From the Ensisheim Woodcut (credit: Sebastian Bran)

For the purposes of this treatment, I consider pre-scientific falls to be those which took place before 1700. There aren’t too many of them, and very little material remains.

However, there are still several accounts by witnesses, and stories attached to them. The Ensisheim fall (1492), for instance, influenced a decision to go to war, was credited for the victory, and persuaded a Prince to order the meteorite chained to the rafters of a church in order to prevent it deciding to fly off again (!)

The Jalandhar fall, in India in 1621, was presented to the Jahangir, who ordered it to be made into two swords, a dagger and a knife.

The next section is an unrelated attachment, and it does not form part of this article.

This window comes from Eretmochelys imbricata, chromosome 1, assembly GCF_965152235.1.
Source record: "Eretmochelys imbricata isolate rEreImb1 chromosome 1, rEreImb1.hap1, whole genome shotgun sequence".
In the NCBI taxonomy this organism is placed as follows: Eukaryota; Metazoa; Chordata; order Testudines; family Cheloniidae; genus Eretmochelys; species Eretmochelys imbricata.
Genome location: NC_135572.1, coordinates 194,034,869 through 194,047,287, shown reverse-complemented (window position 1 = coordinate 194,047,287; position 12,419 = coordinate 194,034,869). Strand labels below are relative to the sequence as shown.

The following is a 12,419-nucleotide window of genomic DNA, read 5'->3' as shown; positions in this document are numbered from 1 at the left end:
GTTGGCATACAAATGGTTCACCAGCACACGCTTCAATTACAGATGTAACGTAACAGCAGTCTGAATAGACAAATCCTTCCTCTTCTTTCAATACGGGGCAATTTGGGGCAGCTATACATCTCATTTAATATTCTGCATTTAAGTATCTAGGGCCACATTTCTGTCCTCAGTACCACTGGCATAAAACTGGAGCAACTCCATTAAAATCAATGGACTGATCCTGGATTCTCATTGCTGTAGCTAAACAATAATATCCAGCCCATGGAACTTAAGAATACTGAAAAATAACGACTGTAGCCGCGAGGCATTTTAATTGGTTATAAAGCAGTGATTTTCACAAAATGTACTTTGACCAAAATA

The Kaaba in Mecca, the holiest site in Islam, contains the famous Black Rock, which followers believe is a meteorite and which represents the union of heaven and earth.

But these unearthly visitors were not confined to exotic and far-flung places. As close to home as Hatford (about 8 miles from Oxford) in England, in 1628, we have an account of a fall which a witness took to represent “the feareful handyworke of God“.